Although additional animal studies will be required before human clinical trials of the approach can be considered, the advantages of such a localized system for countering the immune-system rejection of newly engrafted organs are potentially significant. The powerful immunosuppressive drugs now required to allow a life-saving transplanted organ to survive in a recipient's body without rejection do their work only at a substantial cost to the overall well-being of the recipient.
"Currently, all immunosuppression is systemic and lifelong," says Kim M. Olthoff, MD, an assistant professor of surgery and lead author on the study. "So, to protect the new organ from rejection, long-term drugs that suppress the entire immune system must be given, making the person susceptible to infections, cancers, and a number of other complications, including nerve and kidney damage. In our study, a one-time gene therapy treatment of only the donor liver made the recipient's immune system tolerant of the new organ without the need for any further immunosuppression."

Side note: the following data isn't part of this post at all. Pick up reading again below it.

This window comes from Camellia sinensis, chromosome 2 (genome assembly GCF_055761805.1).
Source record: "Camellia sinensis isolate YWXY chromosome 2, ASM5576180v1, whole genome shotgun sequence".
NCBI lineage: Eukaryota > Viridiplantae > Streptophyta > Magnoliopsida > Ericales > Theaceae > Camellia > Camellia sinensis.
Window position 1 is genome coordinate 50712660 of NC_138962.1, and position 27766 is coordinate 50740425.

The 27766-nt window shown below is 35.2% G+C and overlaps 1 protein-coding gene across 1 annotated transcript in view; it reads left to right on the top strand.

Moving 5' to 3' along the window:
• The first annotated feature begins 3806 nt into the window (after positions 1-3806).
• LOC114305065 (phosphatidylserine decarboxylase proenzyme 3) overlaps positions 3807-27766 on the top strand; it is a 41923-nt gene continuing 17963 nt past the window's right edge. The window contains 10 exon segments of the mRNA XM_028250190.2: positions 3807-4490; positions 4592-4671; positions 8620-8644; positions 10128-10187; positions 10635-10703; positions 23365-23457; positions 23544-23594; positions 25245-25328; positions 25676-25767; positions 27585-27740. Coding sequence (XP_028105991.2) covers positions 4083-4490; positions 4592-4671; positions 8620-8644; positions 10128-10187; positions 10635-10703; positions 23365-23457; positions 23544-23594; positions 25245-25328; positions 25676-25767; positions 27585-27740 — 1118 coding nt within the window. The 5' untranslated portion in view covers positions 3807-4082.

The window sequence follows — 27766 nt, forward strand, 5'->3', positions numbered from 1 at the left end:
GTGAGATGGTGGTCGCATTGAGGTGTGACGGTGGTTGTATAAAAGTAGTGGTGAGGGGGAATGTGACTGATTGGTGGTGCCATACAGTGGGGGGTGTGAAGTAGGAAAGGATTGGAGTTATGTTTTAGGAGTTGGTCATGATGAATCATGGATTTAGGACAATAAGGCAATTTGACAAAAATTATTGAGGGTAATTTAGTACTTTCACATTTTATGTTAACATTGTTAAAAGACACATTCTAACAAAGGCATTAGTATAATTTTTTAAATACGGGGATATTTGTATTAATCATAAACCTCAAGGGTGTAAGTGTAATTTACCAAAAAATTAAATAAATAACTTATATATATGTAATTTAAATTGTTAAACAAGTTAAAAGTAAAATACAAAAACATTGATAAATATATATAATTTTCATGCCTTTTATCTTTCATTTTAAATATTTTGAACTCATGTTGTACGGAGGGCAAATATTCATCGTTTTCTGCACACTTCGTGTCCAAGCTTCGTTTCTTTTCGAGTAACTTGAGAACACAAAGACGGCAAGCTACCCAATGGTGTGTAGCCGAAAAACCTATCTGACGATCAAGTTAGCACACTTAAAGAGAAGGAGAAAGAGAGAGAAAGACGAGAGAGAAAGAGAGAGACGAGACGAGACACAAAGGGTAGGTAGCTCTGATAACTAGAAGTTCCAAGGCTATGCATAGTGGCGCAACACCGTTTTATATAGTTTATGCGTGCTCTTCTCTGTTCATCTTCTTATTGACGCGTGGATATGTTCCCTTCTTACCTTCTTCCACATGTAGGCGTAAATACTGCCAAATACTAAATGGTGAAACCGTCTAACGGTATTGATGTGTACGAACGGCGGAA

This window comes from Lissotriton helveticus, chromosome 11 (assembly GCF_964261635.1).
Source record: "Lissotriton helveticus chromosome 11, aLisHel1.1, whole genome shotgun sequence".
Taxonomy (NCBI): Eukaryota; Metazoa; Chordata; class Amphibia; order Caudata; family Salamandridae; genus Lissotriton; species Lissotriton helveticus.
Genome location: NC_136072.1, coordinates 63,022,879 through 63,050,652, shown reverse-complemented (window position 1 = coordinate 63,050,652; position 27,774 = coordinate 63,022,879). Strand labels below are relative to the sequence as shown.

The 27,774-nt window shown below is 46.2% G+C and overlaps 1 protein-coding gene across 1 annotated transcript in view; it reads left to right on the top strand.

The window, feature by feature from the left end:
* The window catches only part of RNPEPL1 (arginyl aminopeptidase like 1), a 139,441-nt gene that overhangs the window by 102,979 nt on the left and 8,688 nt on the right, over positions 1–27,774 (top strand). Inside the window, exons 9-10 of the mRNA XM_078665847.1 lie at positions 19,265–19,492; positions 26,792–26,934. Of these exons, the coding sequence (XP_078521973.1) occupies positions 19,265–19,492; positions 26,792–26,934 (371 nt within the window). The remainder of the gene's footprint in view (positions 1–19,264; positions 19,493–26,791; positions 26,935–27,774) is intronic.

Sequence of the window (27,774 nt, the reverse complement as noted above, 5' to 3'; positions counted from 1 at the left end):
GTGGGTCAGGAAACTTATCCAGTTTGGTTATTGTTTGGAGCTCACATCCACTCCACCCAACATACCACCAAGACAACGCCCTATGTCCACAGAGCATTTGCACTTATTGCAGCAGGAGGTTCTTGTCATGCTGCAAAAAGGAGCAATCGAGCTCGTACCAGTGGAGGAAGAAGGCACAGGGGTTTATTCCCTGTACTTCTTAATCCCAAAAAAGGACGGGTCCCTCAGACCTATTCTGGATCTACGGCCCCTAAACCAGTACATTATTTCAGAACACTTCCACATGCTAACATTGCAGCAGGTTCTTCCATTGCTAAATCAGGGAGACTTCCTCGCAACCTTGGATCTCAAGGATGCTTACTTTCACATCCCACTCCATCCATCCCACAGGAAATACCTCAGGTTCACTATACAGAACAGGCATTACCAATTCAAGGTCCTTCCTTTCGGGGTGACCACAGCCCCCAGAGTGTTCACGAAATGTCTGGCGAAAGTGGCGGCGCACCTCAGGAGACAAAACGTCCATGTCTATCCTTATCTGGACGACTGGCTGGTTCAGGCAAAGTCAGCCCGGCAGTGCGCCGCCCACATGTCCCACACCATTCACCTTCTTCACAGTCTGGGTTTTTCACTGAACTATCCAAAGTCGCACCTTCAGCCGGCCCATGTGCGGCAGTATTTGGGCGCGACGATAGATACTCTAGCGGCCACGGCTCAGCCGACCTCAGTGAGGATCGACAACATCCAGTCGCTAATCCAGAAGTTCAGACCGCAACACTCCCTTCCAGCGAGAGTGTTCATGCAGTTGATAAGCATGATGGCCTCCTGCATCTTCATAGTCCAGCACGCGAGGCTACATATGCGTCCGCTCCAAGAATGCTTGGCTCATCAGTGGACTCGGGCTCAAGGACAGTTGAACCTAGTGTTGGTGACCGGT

The technique developed by the Penn team makes use of an adenovirus -- a
virus usually associated with the common cold -- that has been engineered to
incorporate the gene that encodes for a protein called CTLA4Ig. The gene-bearing
virus, referred to as a vector, is then introduced into an organ preservation
solution used to maintain the liver after harvesting and prior to engraftment,
resulting in uptake by the organ
Contact: Franklin Hoke
University of Pennsylvania School of Medicine